Two large Mexican drug cartels -- once thought to be reeling due to infighting, pressure from authorities, and constant assaults by rivals -- appear to be on the rise again, according to law enforcement and independent crime analysts.
The Gulf Cartel and the Beltran Leyva Organization have surged in various parts of the country, including critical, strategic drug production and trafficking corridors in northeast and western Mexico.
After a prolonged battle, the Gulf Cartel has taken control of most of the industrial hub of Monterrey, which was under the Zetas' domination since until at least 2010, when the latter broke from the Gulf and the two began a pitched battle across the northeast of the country.
Mexican and foreign government intelligence analysts, as well as the independent crime-watching service Southern Pulse, say at least three-quarters of Greater Monterrey Metropolitan -- which includes the municipalities of Apodaca, Garcia, General Escobedo, Guadalupe, Juarez, Monterrey, San Nicolas de los Garza, San Pedro Garza Garcia, Santa Catarina, and Santiago -- is under Gulf control now.
Monterrey is important for many reasons. The city lies along an important trafficking corridor leading to Nuevo Laredo, where more commercial vehicles cross into the United States than at any other point along the 3,169 km border.
The Zetas remain the power in Nuevo Laredo, and it is the de facto headquarters of the organization following the death Zetas leader Heriberto Lazcano , alias "Z-3," at the hands of Naval forces in October. The Zetas' new leader, Miguel Treviño, alias "Z-40," has long been based in the Nuevo Laredo area.
Monterrey also has numerous sources of local revenue, which the Zetas, more than many other large Mexican criminal groups, use to sustain their forces and expand into new territories. The plethora of money-making operations in the city include local drug peddling, kidnapping, extortion and theft.
The steady erosion of the Zetas' stranglehold in the city has coincided with a drop in homicides. According to state government statistics, homicides in the municipality of Monterrey, for example, dropped to 11 in November, compared to 73 in August. (See statistics for all Greater Monterrey here)
The resurgence of the Gulf is even more surprising considering the recent arrest of the group's top leader Jorge Eduardo Costilla Sanchez , alias "El Coss." Security analysts consulted by InSight Crime speculated that this resurgence in Monterrey may also be related to the deterioration of the Zetas, who, in addition to losing their top leader, have suffered from infighting in recent months.
In this fratricidal struggle, real and symbolic figures make for legitimate targets. In January, 17 members of the Vallenato group Kombo Kolombia were intercepted and killed after playing at a private party. Vallenato, the Colombian music named for its birthplace Valledupar, is reportedly a favorite of the Zetas. The way the music group was tracked and massacred suggests the victims were more of a bloody message than an attack of any operational value.
Still, the situation in the northeast remains in flux. In January, InSight Crime, and other media, reported the death of David Salgado, alias "Metro 4," a top level Gulf member, in a firefight between the cities of Matamoros and Reynosa. Authorities did not confirm his death, but one intelligence official in the area told InSight Crime that Metro 4 was betrayed by his own men.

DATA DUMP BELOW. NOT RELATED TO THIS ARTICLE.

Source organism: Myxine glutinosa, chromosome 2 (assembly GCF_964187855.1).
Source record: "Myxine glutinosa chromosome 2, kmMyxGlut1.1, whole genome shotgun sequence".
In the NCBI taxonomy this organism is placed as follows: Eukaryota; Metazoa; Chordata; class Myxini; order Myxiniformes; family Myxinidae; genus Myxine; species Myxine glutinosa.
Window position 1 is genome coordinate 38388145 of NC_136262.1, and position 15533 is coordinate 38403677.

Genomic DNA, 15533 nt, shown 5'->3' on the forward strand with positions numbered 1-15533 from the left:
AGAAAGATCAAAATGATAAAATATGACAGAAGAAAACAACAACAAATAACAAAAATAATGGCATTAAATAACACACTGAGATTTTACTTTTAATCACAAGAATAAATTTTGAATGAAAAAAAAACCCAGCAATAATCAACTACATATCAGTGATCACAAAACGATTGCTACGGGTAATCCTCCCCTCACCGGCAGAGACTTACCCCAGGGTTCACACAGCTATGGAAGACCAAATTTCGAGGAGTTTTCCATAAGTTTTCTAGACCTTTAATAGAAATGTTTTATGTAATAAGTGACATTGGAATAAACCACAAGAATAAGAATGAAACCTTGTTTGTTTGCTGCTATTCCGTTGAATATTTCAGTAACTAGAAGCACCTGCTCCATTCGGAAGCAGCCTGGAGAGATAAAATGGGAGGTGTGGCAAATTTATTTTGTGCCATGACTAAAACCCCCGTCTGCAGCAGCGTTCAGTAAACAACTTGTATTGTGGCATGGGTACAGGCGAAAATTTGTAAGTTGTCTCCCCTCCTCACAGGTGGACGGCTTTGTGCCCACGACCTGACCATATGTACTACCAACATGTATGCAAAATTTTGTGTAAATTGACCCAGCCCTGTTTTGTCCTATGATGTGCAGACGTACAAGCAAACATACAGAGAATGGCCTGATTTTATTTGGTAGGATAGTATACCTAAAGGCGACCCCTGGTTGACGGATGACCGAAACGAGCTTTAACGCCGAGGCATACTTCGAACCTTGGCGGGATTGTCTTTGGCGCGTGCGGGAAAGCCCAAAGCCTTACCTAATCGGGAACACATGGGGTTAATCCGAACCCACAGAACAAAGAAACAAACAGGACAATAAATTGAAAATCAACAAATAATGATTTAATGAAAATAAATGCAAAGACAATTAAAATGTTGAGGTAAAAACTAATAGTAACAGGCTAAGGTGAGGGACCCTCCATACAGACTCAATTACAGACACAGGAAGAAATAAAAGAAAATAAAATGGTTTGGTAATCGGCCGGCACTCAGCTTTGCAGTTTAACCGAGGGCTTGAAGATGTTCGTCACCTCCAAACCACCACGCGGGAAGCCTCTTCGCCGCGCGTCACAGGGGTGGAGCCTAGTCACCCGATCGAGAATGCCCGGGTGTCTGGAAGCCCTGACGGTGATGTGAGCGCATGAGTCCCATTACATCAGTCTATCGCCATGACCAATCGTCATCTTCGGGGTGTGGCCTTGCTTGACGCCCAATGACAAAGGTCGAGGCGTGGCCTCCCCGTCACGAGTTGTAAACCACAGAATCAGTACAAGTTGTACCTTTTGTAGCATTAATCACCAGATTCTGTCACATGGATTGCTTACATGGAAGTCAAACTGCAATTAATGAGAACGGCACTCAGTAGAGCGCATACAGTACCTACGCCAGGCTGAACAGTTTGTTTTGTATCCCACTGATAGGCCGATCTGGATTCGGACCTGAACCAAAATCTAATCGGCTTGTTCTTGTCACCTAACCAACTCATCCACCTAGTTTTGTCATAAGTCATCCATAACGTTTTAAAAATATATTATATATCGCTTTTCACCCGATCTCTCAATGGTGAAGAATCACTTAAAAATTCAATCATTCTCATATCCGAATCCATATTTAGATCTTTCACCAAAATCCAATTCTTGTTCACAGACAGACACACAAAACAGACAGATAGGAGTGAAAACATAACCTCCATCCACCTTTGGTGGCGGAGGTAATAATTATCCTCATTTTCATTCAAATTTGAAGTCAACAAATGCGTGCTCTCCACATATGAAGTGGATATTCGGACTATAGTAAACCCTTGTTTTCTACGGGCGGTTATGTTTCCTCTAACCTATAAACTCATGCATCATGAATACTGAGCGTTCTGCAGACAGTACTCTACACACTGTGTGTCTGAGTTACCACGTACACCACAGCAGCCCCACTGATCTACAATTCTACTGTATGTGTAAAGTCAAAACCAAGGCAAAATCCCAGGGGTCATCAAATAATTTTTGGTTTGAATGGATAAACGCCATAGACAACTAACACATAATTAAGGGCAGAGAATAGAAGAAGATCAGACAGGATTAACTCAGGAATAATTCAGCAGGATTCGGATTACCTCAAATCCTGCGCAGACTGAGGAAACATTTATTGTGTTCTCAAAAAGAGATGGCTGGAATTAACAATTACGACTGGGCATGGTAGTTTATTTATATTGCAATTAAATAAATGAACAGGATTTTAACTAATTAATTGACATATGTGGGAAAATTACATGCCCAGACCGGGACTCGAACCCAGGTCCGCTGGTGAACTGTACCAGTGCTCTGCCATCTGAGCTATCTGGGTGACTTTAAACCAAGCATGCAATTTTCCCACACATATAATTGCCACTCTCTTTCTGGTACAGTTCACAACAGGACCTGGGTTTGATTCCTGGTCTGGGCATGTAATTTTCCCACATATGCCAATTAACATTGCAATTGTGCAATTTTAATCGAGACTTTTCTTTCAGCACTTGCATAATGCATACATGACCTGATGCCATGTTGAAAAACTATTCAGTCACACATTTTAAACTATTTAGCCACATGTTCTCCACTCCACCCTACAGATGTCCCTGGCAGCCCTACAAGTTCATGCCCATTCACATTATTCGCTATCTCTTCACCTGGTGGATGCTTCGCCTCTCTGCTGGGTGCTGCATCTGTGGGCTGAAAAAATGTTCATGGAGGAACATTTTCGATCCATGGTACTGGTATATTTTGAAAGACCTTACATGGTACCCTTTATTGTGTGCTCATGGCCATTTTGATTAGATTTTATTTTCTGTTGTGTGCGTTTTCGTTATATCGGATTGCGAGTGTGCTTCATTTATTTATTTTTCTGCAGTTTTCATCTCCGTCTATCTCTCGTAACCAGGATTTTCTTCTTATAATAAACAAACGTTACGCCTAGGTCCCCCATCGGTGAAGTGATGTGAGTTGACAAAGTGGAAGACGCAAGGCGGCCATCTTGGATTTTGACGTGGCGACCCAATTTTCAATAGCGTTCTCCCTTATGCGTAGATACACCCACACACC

Meanwhile, the Beltran Leyva Organization (BLO), a Zetas' ally that was also thought to be in decline, has recovered and is threatening its former boss, the Sinaloa Cartel, in other parts of the country. The latest blow came with the reported death of Felix Adolfo Jauregui Meza, alias "El Paletero," a Sinaloa Cartel lieutenant in Sonora where the BLO and Zetas have been steadily reclaiming territory.
Coupled with repeated blows the BLO has delivered to the Sinaloa group in their namesake and the emergence of a new strongman tied to their loose, nationwide alliance with the Zetas and the Juarez Cartel, it appears the BLO has returned to the form that once made it one of the most feared cartels in Mexico.
In January, the US government said Fausto Isidro Meza Flores, alias "Chapito Isidro" -- a longtime BLO ally who hails from the same area as the Beltran Leyva brothers, as well as Sinaloa Cartel heads, Joaquin Guzman, alias "El Chapo," and Ismael Zambada, alias "El Mayo" -- plays "a significant role in international narcotics trafficking."
Chapito Isidro has a strong presence in Sinaloa and Sonora, two longtime BLO areas of operation. To be sure, Isidro reportedly organized a brutal 2010 ambush in Sonora of Chapo Guzman's men, which left some 29 dead and many others wounded.
The BLO seems to be winning legal struggles as well. The case against five high-level retired military officials, who were allegedly part of their structure, is falling apart, the Attorney General's office told a judge.
Perhaps more importantly, one of their top leaders, the infamous Alfredo Beltran Leyva, alias "El Mochomo," has not been extradited to the United States and by some accounts continues to operate the organization from prison.